"Our credibility was not in the amount of money we had, but in the commitment of our members," Koroskenyi says. "Almost everyone in the church has come to the Lord through the church rather than through transfer growth."

Needing to sell the building, the owner agreed to a price of just $225,000, provided the church pay $75,000 down and another $15,000 in 18 months. He also agreed to a second mortgage on the property of $135,000 spread over 30 years.

The church raised an additional $17,000 from friends, churches and strangers seeking to save the historic building from the wrecking ball. With a loan, Christian Life Center closed the deal in April 1999.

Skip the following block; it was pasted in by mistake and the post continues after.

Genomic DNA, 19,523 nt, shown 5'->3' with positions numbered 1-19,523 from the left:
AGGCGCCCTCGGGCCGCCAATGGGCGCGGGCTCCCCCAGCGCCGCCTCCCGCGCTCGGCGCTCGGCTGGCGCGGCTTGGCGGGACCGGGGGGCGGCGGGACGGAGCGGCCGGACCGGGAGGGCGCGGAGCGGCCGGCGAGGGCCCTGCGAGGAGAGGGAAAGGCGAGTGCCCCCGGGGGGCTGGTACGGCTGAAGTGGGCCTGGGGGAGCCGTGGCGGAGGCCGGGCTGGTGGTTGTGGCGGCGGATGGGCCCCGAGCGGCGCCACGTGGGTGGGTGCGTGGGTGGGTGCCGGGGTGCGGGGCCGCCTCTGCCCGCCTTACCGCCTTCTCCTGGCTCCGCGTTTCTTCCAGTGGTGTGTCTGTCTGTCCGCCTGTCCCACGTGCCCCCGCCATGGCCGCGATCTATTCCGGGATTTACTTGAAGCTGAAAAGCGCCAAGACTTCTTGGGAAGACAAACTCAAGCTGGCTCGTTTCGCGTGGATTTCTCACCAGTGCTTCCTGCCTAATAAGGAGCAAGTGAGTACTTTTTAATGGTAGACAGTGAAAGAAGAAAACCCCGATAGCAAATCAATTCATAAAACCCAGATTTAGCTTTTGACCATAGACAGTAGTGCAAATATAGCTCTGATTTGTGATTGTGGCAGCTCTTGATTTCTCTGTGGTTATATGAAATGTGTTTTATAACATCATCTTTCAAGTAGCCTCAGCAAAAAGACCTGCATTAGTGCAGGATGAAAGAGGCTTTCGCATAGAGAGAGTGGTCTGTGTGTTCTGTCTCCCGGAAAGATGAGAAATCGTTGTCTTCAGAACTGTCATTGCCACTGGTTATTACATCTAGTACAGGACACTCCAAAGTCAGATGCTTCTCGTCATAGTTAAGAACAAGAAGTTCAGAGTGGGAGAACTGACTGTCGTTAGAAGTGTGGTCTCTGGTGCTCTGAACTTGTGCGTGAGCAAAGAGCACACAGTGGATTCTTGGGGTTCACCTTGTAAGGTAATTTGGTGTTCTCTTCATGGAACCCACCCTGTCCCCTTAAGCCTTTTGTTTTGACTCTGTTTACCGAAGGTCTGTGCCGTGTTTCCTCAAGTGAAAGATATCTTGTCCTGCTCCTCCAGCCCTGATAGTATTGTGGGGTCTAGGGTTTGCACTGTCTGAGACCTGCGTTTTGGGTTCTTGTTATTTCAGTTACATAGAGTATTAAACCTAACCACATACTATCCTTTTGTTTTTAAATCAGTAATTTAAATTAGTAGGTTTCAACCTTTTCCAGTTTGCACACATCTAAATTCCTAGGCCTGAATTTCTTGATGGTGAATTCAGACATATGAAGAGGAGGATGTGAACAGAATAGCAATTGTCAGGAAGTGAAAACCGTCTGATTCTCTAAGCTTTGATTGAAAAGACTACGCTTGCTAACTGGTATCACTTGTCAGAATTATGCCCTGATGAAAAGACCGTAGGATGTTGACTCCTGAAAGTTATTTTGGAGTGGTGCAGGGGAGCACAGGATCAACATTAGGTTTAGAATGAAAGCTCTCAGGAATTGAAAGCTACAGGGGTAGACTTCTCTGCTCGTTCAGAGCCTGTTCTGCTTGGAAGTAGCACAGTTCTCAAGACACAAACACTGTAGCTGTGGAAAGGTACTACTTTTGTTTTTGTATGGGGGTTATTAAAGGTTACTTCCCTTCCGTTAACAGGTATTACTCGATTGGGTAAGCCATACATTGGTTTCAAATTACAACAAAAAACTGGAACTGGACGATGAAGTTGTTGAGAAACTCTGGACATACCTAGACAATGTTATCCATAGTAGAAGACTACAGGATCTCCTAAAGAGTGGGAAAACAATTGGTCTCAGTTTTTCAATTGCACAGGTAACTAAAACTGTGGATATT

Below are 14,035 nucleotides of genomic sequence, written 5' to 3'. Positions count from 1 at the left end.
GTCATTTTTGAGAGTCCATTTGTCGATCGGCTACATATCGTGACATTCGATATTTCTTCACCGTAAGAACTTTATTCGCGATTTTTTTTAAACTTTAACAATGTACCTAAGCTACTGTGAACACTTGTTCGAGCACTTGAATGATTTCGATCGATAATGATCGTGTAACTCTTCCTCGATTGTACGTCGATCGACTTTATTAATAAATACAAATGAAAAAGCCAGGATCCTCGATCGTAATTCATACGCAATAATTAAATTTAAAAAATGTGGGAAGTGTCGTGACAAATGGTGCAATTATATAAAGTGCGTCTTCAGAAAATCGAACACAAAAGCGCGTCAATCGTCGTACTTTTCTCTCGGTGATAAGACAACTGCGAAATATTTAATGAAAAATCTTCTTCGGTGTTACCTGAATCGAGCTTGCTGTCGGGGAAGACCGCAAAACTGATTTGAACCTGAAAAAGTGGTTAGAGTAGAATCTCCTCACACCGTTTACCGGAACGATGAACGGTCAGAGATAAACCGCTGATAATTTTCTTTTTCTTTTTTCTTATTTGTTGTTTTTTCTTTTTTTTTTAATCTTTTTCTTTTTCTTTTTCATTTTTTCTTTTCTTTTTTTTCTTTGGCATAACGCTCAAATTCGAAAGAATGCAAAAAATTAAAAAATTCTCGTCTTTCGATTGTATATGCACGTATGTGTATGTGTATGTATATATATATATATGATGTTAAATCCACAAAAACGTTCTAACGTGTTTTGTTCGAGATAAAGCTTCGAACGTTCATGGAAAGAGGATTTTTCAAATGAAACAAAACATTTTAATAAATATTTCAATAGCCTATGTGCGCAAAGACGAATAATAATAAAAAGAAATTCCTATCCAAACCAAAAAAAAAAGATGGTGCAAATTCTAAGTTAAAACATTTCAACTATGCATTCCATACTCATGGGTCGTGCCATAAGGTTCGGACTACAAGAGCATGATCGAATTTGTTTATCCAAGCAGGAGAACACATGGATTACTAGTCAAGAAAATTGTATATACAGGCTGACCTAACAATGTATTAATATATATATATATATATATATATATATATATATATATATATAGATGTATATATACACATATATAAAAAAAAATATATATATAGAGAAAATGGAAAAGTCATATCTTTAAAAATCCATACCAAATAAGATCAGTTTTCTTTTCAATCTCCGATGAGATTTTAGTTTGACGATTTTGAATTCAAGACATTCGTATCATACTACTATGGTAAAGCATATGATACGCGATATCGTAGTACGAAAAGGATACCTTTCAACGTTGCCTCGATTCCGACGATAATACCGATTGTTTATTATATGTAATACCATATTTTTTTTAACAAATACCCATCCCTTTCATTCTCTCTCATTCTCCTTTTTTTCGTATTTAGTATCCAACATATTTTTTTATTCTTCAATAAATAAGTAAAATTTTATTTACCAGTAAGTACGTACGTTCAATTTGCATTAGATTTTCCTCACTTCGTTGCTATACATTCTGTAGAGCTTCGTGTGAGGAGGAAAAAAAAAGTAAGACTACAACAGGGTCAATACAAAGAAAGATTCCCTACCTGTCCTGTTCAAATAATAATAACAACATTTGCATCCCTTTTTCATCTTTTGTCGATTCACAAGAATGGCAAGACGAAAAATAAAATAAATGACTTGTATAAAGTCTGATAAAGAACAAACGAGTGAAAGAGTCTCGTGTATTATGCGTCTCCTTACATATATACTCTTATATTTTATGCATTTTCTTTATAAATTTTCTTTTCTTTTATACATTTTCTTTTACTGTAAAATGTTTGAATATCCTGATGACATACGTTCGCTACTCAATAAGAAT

During the following 18 months, church members raised funds for the pending balloon payment in creative ways, including yard sales, art lessons, bake sales and working overtime. One man rented himself out to play a trumpet serenade while a friend proposed marriage to his future bride.

One week before the note’s due date, the church still was $5,000 short, so the pastor and board called for a week of prayer. That Sunday, congregants gave $5,800 to clinch the promise. Today, Christian Life Center has 125 adherents. This year, Koroskenyi is drawing a salary for the first time as the pastor.

"It isn’t easy to build a church in the heart of central New England," Koroskenyi says. "There will be some discouragement and faith will be tested, but if you persevere, God rewards those who diligently seek Him."

Koroskenyi is assisted by his wife, Robin, who directs the youth ministry, plus teenage sons Anthony, Alexander and Andrew, who write and play music as well as lead worship at the church.